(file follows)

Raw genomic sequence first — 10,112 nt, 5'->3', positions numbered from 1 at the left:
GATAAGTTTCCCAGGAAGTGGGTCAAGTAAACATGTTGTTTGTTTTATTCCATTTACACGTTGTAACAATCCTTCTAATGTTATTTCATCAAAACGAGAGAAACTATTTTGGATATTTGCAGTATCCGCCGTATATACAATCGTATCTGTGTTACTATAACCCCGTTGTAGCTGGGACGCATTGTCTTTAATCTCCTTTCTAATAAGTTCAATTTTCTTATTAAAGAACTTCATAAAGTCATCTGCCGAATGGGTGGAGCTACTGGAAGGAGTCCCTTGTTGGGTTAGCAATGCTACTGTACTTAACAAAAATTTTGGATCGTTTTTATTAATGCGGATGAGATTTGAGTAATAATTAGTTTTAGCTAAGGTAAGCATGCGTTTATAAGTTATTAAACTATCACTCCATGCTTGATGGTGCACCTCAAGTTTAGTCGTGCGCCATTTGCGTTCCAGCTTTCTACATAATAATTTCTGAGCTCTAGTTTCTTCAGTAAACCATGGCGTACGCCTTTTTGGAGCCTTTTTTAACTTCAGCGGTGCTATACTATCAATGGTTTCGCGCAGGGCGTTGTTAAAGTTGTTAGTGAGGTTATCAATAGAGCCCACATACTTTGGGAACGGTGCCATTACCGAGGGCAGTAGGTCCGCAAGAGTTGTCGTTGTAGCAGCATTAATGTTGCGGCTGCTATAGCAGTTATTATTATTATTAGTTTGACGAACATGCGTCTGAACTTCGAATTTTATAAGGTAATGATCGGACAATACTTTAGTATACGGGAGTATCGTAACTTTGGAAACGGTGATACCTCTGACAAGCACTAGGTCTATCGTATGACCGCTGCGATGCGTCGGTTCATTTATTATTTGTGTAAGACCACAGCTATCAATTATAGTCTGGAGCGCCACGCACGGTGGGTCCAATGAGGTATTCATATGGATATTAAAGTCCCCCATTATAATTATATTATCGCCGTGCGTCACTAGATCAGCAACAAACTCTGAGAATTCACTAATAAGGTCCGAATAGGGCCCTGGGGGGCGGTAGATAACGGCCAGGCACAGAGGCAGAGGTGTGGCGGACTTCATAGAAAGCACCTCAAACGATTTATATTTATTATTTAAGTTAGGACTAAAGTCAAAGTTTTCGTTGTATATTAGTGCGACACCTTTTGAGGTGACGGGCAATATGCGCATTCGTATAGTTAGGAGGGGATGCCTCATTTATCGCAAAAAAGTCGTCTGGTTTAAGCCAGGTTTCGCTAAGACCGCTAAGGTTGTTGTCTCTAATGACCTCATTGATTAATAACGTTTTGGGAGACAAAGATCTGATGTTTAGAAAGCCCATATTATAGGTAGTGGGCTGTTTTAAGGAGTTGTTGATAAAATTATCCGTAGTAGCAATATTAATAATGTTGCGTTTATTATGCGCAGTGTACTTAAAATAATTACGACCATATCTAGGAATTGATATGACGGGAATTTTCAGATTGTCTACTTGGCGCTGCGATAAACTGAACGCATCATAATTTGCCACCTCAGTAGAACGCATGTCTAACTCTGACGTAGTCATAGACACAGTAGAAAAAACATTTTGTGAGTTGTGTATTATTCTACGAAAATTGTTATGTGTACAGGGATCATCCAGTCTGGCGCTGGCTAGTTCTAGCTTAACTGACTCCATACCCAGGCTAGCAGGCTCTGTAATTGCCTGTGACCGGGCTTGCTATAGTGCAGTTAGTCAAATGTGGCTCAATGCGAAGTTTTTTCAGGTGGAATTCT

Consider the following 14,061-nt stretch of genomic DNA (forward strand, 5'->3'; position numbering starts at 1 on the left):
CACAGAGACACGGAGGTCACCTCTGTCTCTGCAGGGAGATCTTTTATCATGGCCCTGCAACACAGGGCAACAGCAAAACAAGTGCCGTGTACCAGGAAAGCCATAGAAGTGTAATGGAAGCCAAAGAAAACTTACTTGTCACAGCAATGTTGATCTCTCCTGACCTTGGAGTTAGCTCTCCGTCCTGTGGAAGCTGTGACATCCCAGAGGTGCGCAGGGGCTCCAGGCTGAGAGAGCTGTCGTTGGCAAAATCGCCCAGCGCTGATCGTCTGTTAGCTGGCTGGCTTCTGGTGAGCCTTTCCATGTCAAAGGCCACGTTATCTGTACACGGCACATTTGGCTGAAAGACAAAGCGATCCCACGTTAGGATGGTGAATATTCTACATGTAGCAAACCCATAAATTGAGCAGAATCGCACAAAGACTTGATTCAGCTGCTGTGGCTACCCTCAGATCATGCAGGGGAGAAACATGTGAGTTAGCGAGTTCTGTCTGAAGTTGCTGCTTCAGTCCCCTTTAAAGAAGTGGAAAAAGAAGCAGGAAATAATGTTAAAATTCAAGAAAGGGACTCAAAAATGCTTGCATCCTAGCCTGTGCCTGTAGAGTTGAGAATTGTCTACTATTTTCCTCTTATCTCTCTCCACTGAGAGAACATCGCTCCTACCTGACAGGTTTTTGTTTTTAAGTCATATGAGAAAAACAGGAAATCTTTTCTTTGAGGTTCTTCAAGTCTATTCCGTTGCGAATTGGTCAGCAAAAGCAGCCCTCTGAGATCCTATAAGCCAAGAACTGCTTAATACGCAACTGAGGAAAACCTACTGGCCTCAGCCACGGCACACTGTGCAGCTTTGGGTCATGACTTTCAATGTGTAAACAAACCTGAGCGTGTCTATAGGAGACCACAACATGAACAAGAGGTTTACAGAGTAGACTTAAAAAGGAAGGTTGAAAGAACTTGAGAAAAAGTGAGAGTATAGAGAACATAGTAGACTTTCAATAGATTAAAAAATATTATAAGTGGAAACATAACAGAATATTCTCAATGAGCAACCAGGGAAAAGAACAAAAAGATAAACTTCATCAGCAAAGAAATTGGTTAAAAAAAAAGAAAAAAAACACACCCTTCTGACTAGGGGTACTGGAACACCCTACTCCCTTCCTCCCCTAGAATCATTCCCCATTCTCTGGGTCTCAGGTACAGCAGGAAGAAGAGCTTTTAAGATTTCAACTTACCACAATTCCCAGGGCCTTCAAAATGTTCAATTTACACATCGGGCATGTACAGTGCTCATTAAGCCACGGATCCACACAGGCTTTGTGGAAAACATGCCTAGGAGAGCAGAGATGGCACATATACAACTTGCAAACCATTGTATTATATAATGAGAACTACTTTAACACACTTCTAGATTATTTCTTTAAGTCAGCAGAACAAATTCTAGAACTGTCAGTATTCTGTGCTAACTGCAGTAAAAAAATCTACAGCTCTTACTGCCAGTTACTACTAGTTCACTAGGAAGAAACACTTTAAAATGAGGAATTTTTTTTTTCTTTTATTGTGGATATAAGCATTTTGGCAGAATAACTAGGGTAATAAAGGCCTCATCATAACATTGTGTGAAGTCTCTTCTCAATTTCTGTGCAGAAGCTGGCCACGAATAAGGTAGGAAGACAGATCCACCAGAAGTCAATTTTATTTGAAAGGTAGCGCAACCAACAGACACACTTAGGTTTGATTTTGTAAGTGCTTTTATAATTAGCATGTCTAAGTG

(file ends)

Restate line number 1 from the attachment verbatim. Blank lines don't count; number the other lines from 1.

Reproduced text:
Raw genomic sequence first — 10,112 nt, 5'->3', positions numbered from 1 at the left: